I’m writing this with the help of Dragon NaturallySpeaking — I hope that I’ll be able to resume blogging fairly quickly now that the software has arrived and I’m getting used to it. It’s a great deal quicker than the Windows one I was using in the past, and works considerably better too.
For those of you who don’t watch my YouTube videos (and while my hands are still in this situation, it’s the best place to get updates from me – with the possible exception of Twitter), I’m still planning to do NaNoWriMo. Yes, you heard that right. Despite the fact that I am unable to type or even write by hand, I still somehow think it’s a good idea to write 50,000 words in a month. Maybe I’m a masochist, but those of you who have been reading for a long time will know that NaNoWriMo has been very important to me, and I take part every year.
Of course, I’ll be dictating. This is part of the reason I obtained Dragon, instead of persevering with the free Windows software that drove me absolutely barmy and did not facilitate any sort of creativity whatsoever, and although it only arrived yesterday I can already tell you that it’s awesome.
So I’ve kind of got a quandary. I don’t know whether to write an artsy novel — pretty pretentious, to be perfectly honest, but it suits my purposes — in the hope that speaking will allow it to flow creatively and make it easier to write quickly without compromising on quality, since it’s the kind of novel that would probably take me a while to write compared to my normal standards, or whether I should go for something with a more informal style so that speaking doesn’t feel so unnatural.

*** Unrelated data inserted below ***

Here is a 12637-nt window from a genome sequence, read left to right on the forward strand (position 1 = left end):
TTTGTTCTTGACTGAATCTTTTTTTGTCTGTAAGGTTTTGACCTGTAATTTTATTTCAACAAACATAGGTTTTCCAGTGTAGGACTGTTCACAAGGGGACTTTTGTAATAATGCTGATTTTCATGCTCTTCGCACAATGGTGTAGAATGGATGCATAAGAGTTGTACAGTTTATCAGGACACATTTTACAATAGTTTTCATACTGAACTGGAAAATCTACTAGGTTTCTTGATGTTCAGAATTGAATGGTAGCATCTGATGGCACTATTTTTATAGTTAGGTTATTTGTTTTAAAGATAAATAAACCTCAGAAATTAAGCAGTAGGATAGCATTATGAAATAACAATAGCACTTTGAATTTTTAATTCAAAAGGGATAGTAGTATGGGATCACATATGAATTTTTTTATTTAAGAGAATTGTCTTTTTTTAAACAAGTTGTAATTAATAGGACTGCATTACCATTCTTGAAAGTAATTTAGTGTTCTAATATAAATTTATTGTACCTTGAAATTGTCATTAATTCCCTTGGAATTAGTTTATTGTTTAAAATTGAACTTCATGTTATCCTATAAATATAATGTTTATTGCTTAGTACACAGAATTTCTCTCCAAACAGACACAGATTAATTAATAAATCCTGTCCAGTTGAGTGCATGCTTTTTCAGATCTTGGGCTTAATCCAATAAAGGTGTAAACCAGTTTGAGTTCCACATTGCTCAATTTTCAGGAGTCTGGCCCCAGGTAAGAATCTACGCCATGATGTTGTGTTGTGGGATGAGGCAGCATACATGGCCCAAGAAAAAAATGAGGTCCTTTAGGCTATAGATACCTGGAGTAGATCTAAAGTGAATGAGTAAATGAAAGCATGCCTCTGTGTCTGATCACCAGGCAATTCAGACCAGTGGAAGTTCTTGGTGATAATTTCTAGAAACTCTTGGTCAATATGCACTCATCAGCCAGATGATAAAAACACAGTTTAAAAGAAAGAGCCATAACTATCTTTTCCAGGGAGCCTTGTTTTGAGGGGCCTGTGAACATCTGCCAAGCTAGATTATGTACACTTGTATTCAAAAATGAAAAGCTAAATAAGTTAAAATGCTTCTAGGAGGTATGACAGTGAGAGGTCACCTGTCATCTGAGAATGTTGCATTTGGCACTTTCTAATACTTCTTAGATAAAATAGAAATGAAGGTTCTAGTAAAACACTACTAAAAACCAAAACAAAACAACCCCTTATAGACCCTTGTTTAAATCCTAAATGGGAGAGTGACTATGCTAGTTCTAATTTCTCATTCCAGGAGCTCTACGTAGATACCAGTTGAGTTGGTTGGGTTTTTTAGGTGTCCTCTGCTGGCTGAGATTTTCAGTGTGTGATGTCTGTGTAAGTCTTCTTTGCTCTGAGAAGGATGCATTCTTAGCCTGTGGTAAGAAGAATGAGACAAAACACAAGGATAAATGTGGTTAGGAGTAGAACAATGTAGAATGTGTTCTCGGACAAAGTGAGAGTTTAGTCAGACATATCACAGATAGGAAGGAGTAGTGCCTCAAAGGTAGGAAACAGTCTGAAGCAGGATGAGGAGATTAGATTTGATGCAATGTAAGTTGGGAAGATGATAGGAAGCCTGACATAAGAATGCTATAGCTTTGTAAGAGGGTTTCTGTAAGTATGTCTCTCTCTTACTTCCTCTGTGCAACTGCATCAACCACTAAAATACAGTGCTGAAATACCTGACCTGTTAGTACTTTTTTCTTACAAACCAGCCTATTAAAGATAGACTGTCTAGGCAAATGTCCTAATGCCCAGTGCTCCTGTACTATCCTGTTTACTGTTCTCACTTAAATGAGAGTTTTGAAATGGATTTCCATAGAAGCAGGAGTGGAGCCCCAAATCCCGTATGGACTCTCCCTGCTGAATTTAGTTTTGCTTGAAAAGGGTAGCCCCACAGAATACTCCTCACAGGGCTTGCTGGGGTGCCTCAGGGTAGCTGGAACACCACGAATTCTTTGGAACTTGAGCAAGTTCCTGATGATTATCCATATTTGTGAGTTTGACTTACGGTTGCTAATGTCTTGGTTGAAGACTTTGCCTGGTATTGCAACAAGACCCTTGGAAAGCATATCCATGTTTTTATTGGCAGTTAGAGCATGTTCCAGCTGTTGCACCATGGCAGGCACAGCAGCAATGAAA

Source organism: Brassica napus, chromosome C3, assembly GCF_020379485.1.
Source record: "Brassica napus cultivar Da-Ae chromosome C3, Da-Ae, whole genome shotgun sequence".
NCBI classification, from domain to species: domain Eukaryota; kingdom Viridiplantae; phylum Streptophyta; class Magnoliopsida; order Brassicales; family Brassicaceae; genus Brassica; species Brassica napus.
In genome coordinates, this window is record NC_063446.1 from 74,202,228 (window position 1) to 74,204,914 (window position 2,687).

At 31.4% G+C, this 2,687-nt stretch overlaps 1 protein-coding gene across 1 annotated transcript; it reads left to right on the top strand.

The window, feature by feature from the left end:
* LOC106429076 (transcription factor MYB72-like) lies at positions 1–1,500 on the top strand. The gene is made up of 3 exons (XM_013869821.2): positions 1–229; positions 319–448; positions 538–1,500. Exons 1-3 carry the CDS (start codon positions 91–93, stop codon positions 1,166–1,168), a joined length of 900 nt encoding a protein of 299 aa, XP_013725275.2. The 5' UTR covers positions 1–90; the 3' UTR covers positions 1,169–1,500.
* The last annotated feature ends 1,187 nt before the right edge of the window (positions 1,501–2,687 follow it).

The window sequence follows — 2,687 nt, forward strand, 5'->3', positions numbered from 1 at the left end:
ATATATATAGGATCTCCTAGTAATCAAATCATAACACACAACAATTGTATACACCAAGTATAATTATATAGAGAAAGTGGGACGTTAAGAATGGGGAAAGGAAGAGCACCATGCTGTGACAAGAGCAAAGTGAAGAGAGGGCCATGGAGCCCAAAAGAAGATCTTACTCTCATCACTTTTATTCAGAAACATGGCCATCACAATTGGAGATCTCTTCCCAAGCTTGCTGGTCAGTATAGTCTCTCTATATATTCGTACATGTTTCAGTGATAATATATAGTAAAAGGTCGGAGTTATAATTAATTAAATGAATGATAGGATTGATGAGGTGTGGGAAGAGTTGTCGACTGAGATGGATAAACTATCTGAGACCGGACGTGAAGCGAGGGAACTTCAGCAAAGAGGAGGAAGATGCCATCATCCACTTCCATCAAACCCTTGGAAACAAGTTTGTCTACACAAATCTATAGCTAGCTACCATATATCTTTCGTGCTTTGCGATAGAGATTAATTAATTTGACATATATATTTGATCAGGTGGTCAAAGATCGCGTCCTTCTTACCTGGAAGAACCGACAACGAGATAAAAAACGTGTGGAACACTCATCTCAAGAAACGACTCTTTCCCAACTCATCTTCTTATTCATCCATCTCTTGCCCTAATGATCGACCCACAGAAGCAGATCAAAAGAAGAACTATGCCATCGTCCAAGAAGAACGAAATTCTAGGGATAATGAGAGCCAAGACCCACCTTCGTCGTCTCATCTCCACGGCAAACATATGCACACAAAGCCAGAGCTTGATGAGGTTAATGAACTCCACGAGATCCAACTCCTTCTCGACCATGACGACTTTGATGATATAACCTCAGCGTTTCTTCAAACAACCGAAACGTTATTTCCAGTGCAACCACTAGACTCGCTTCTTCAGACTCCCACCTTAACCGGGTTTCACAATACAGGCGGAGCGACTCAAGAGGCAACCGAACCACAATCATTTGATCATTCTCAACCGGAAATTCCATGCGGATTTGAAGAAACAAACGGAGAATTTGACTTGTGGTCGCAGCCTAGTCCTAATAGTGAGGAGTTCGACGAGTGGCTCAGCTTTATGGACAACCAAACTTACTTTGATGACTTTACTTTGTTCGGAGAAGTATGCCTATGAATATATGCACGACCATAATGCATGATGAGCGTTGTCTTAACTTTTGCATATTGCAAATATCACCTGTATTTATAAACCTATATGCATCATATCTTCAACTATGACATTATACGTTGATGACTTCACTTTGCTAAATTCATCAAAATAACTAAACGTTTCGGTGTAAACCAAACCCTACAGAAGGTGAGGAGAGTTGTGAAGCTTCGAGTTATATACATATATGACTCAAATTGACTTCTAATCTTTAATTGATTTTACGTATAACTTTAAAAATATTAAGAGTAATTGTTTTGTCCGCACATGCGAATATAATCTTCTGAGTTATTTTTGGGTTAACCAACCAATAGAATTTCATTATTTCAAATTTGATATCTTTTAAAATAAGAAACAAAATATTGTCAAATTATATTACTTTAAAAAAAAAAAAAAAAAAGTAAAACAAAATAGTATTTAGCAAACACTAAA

I’ve got a lot of novel ideas at the moment, but none of them are fully developed. The one that is currently listed on my NaNoWriMo profile has a plot, which is always a good start, but none of the characters have names, and I’m not even entirely sure what gender they are. The other novel I’m considering has characters and central concept, but to say I’m slightly sketchy on the details would be an understatement.
Obviously, I wrote a lot last year. The speed at which I wrote my first novel then was largely due to the fact that I’d planned it in detail before I started, and already knew what was going to happen in each chapter. It’s not a technique I often use, but it worked, and I’m beginning to wonder whether I should be a plotter rather than a pantser. I know, I know: I’m going against all the principles by which I originally wrote. I’m a better writer now than I was then.
So I don’t want to go into it without knowing what my novel is going to be about, or what my characters’ names are, or really anything important. I think I’m going to have to learn how to draw a mind map using Dragon (so if anybody knows, feel free to let me know).
However, one thing that has consoled me in the last two days is the realisation that Dragon will allow me to write much faster than I would have imagined. Having adjusted to the impossibly slow speed of the free software, I had no idea that speech recognition could be so easy. I’ve barely had to correct anything writing this blog post.
So if you add me as a buddy on the NaNoWriMo website, just remember that I’m talking. Not typing.
Though, given that I always manage to write so much by using every lunchtime and 10 minutes before school, I suspect I will still be considerably behind my usual standards, and all of those I usually leave behind in my wake will be catching up and laughing at me.
Despite this new ability to blog, I’m still happy to put up any guest posts, and I know there are a couple that I haven’t done yet which people have already delivered to me. So if there’s anything you want to say, just let me know. I’m sure when I’m busy writing during November, I’ll need some guest posts to keep my blog from disappearing again.
In the meantime, I’m trying to keep my YouTube channel updated. If you don’t hear from me, check there first!